Season 1, Episode 4, ‘The Outside’ – 6.2/10

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The Outside follows the story of an awkward and conventionally unattractive woman named Stacey (Kate Micucci) who sees a hypnotizing advert on TV for a lotion with ‘transformative qualities.’ Despite its harmful and unnerving outcomes, Stacey swiftly begins to use copious amounts of the cream.

This segment has a really distinct retro aesthetic to it and is really reminiscent of older tv advertisements and common societal traits during the time. It has a lot of very interesting themes about how people perceive themselves and the people around them, as well as how media is consumed and the kind of manipulative nature it can sometimes convey. It is a smart commentary on the beauty industry and how it tricks people into thinking aren’t worthy based on their looks.

Season 1, Episode 5, ‘Pickman’s Model’ – 6.6/10

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The 5th episode of this anthology takes the 5th spot on this list as Pickman’s Model was one of the middle-of-the-road stories from the cabinet. It tells the story of an art student named Will (Ben Barnes) who meets an introverted man (Crispin Glover) who produces an array of very haunting artwork. These pieces start to have a disturbing effect on Will’s life, causing terror and a loss of sense of reality.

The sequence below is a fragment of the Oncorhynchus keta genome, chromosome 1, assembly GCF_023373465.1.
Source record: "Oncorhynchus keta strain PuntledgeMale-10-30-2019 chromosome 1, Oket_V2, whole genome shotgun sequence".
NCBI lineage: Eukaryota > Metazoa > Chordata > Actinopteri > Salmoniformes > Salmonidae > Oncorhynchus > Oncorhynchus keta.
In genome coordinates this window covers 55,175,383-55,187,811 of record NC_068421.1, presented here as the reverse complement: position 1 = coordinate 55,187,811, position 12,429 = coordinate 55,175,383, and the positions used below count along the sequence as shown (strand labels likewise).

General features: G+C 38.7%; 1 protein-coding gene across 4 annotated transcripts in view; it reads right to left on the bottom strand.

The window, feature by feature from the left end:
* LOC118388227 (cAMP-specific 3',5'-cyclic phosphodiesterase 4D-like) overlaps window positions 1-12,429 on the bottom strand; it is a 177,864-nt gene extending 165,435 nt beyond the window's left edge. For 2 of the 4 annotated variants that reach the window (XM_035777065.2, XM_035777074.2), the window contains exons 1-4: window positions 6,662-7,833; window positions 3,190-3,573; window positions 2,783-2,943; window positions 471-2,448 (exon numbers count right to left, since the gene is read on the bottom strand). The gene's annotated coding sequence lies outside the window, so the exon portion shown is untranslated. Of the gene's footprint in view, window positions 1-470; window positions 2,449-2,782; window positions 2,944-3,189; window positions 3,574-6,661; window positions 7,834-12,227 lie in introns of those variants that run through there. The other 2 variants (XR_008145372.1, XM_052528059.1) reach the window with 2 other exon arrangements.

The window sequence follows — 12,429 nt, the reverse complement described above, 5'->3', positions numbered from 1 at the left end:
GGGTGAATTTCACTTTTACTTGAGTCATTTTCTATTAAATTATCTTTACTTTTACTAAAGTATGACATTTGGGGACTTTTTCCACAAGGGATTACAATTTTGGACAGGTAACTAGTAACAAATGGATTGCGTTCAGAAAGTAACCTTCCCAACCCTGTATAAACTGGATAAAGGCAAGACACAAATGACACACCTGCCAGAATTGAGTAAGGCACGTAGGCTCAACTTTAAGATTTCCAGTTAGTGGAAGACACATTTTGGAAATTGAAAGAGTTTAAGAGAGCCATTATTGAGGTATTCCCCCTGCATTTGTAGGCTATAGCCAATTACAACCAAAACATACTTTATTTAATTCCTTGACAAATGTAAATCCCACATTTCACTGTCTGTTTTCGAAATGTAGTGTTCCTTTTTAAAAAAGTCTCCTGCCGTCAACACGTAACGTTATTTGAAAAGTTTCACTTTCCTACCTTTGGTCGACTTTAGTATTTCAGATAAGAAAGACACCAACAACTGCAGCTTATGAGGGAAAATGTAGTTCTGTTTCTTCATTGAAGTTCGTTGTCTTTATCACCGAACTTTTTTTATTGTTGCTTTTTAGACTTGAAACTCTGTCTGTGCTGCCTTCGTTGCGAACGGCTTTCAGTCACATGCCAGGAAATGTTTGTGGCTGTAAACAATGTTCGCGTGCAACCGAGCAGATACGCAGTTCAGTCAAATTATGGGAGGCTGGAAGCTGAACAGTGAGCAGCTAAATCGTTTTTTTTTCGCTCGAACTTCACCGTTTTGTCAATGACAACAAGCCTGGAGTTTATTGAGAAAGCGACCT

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While this does feel like one of the smaller-scale episodes from this project, it still has a ton of very memorable moments and some striking visuals and manages to stay engaging throughout. Viewers essentially watch the protagonist slowly lose his mind and experience some wild morphs of reality.

Season 1, Episode 1, ‘Lot 36’ – 6.6/10

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Lot 36 was a pretty strong opener to this series of films, and ties into the nature of anthologies in the sense that you are opening a random container and discovering a lot of different things. This segment tells the story of a man who secures a storage unit in order to pay off his debt by selling its contents. However, these mysterious possessions have a deadly presence.

This episode is helmed not by del Toro himself, but by Guillermo Navarro, a cinematographer that has been a long-time partner of del Toro. His best works include Pan’s Labyrinth, The Devil’s Backbone, and even some work with Quentin Tarantino onJackie Brown. His talent is really showcased within this story, as the framing and blocking are a true highlight, working extremely well in some cramped spaces.

Season 1, Episode 8, ‘The Murmuring’ – 6.8/10